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New research by University of Alberta cellular biologists is putting into question existing theories about what's responsible for organizing a central part of our cells, known as the Golgi apparatus.
"The Golgi sorts material as it is made and directs it to different locations. It is like a cellular post office. Our research—which goes back in time to examine how cells evolved over billions of years—challenges existing theories around how the cell's Golgi is structured," said Joel Dacks, a U of A cellular biologist and Canada Research Chair in Evolutionary Cell Biology, who led the study.
Element - Cell - Membrane - Trafficking - System
"This is critical because when this important element of a cell's membrane trafficking system malfunctions in humans, diseases such as Alzheimer's and Parkinson's occur."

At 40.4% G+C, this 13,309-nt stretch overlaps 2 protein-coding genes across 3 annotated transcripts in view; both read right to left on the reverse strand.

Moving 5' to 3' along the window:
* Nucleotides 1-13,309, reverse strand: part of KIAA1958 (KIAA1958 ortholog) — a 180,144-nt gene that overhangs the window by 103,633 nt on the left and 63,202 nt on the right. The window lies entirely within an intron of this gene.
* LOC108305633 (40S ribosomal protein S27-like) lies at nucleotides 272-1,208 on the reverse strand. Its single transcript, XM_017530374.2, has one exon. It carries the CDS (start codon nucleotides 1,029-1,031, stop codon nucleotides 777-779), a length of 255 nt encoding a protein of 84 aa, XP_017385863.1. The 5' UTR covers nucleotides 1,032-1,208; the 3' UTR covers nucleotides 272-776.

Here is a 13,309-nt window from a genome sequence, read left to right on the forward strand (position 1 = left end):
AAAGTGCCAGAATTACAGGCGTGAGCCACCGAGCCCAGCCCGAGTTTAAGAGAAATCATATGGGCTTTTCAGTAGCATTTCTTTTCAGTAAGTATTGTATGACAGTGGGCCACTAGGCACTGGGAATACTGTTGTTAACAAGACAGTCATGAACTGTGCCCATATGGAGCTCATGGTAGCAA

The study—conducted in partnership with scientists in the Czech Republic—aims to explain fundamentals of how healthy cells work, which should help in understanding disease when cells go wrong, he noted. "You can't figure out why your car doesn't run if you don't know how cars work in the first place."
Scientists - Gene - Golgi - Apparatus - Hallmark
Scientists have long postulated that a single gene is responsible for the Golgi apparatus's hallmark stacked membrane look, a collection of flattened membrane-enclosed disks known as cisternae, he explained.
Using new and existing genome sequence data and computational analysis, Lael Barlow, a Ph.D. student and the paper's first author, examined the evolution and prevalence of genes that were thought to be responsible for Golgi stacking across the broadest range of organisms, from amoeba to fish to humans.
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